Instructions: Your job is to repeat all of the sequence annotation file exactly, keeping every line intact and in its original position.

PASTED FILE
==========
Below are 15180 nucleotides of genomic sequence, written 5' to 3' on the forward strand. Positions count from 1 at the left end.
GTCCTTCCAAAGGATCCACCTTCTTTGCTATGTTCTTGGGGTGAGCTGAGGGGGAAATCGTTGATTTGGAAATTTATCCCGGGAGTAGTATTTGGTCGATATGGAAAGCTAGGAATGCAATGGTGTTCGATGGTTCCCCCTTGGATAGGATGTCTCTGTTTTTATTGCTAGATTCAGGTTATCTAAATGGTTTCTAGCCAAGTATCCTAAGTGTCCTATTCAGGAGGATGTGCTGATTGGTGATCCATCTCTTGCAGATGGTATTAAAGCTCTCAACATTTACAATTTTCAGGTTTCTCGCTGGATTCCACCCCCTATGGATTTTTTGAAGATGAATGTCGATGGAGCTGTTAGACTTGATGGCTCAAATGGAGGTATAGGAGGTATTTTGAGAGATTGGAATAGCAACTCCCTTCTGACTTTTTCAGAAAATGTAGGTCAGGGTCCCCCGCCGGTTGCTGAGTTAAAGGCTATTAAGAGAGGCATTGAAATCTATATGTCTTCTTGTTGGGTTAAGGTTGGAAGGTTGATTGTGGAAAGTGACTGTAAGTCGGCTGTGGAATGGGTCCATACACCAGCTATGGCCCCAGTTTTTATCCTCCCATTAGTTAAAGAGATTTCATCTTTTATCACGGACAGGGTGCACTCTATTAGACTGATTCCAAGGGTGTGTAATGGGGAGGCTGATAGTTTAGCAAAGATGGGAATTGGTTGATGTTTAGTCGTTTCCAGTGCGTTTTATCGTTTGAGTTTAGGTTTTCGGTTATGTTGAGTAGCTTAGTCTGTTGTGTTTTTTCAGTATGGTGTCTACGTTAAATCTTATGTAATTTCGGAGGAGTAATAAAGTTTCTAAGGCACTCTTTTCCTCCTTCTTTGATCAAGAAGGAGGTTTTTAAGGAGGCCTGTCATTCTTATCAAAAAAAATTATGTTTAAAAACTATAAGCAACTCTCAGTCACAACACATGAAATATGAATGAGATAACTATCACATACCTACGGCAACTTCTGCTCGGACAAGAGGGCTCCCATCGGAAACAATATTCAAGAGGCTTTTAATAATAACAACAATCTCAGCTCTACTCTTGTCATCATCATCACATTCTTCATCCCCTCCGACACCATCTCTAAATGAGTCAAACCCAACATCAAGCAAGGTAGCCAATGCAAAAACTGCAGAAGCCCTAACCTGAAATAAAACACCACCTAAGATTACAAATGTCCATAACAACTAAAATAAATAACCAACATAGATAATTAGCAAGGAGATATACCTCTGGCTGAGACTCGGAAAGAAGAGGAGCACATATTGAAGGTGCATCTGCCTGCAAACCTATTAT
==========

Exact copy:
Below are 15180 nucleotides of genomic sequence, written 5' to 3' on the forward strand. Positions count from 1 at the left end.
GTCCTTCCAAAGGATCCACCTTCTTTGCTATGTTCTTGGGGTGAGCTGAGGGGGAAATCGTTGATTTGGAAATTTATCCCGGGAGTAGTATTTGGTCGATATGGAAAGCTAGGAATGCAATGGTGTTCGATGGTTCCCCCTTGGATAGGATGTCTCTGTTTTTATTGCTAGATTCAGGTTATCTAAATGGTTTCTAGCCAAGTATCCTAAGTGTCCTATTCAGGAGGATGTGCTGATTGGTGATCCATCTCTTGCAGATGGTATTAAAGCTCTCAACATTTACAATTTTCAGGTTTCTCGCTGGATTCCACCCCCTATGGATTTTTTGAAGATGAATGTCGATGGAGCTGTTAGACTTGATGGCTCAAATGGAGGTATAGGAGGTATTTTGAGAGATTGGAATAGCAACTCCCTTCTGACTTTTTCAGAAAATGTAGGTCAGGGTCCCCCGCCGGTTGCTGAGTTAAAGGCTATTAAGAGAGGCATTGAAATCTATATGTCTTCTTGTTGGGTTAAGGTTGGAAGGTTGATTGTGGAAAGTGACTGTAAGTCGGCTGTGGAATGGGTCCATACACCAGCTATGGCCCCAGTTTTTATCCTCCCATTAGTTAAAGAGATTTCATCTTTTATCACGGACAGGGTGCACTCTATTAGACTGATTCCAAGGGTGTGTAATGGGGAGGCTGATAGTTTAGCAAAGATGGGAATTGGTTGATGTTTAGTCGTTTCCAGTGCGTTTTATCGTTTGAGTTTAGGTTTTCGGTTATGTTGAGTAGCTTAGTCTGTTGTGTTTTTTCAGTATGGTGTCTACGTTAAATCTTATGTAATTTCGGAGGAGTAATAAAGTTTCTAAGGCACTCTTTTCCTCCTTCTTTGATCAAGAAGGAGGTTTTTAAGGAGGCCTGTCATTCTTATCAAAAAAAATTATGTTTAAAAACTATAAGCAACTCTCAGTCACAACACATGAAATATGAATGAGATAACTATCACATACCTACGGCAACTTCTGCTCGGACAAGAGGGCTCCCATCGGAAACAATATTCAAGAGGCTTTTAATAATAACAACAATCTCAGCTCTACTCTTGTCATCATCATCACATTCTTCATCCCCTCCGACACCATCTCTAAATGAGTCAAACCCAACATCAAGCAAGGTAGCCAATGCAAAAACTGCAGAAGCCCTAACCTGAAATAAAACACCACCTAAGATTACAAATGTCCATAACAACTAAAATAAATAACCAACATAGATAATTAGCAAGGAGATATACCTCTGGCTGAGACTCGGAAAGAAGAGGAGCACATATTGAAGGTGCATCTGCCTGCAAACCTATTAT